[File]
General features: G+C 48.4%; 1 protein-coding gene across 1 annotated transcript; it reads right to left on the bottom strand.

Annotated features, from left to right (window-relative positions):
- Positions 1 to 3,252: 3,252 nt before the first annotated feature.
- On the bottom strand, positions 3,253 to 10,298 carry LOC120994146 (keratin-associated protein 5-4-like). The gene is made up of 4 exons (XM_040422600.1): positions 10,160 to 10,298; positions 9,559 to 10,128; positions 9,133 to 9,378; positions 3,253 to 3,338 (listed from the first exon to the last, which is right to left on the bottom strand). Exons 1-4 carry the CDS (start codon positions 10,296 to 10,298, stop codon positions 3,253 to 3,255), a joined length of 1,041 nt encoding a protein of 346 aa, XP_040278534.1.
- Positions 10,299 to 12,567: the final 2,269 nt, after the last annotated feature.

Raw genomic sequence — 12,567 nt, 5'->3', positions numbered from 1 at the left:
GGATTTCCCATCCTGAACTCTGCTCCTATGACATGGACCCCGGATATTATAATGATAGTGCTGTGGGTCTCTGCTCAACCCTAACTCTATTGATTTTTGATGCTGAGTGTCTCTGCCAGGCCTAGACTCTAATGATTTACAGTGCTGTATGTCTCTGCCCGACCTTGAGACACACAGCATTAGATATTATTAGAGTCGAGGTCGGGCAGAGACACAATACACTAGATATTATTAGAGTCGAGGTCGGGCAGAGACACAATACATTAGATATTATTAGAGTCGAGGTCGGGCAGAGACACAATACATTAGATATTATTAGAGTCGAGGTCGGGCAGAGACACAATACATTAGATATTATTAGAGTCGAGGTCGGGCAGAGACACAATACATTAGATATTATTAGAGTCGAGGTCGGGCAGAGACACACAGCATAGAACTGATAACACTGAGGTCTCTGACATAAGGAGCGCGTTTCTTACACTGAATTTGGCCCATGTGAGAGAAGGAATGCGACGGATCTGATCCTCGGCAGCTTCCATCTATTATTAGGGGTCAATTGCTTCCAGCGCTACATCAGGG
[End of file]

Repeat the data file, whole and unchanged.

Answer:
General features: G+C 48.4%; 1 protein-coding gene across 1 annotated transcript; it reads right to left on the bottom strand.

Annotated features, from left to right (window-relative positions):
- Positions 1 to 3,252: 3,252 nt before the first annotated feature.
- On the bottom strand, positions 3,253 to 10,298 carry LOC120994146 (keratin-associated protein 5-4-like). The gene is made up of 4 exons (XM_040422600.1): positions 10,160 to 10,298; positions 9,559 to 10,128; positions 9,133 to 9,378; positions 3,253 to 3,338 (listed from the first exon to the last, which is right to left on the bottom strand). Exons 1-4 carry the CDS (start codon positions 10,296 to 10,298, stop codon positions 3,253 to 3,255), a joined length of 1,041 nt encoding a protein of 346 aa, XP_040278534.1.
- Positions 10,299 to 12,567: the final 2,269 nt, after the last annotated feature.

Raw genomic sequence — 12,567 nt, 5'->3', positions numbered from 1 at the left:
GGATTTCCCATCCTGAACTCTGCTCCTATGACATGGACCCCGGATATTATAATGATAGTGCTGTGGGTCTCTGCTCAACCCTAACTCTATTGATTTTTGATGCTGAGTGTCTCTGCCAGGCCTAGACTCTAATGATTTACAGTGCTGTATGTCTCTGCCCGACCTTGAGACACACAGCATTAGATATTATTAGAGTCGAGGTCGGGCAGAGACACAATACACTAGATATTATTAGAGTCGAGGTCGGGCAGAGACACAATACATTAGATATTATTAGAGTCGAGGTCGGGCAGAGACACAATACATTAGATATTATTAGAGTCGAGGTCGGGCAGAGACACAATACATTAGATATTATTAGAGTCGAGGTCGGGCAGAGACACAATACATTAGATATTATTAGAGTCGAGGTCGGGCAGAGACACACAGCATAGAACTGATAACACTGAGGTCTCTGACATAAGGAGCGCGTTTCTTACACTGAATTTGGCCCATGTGAGAGAAGGAATGCGACGGATCTGATCCTCGGCAGCTTCCATCTATTATTAGGGGTCAATTGCTTCCAGCGCTACATCAGGG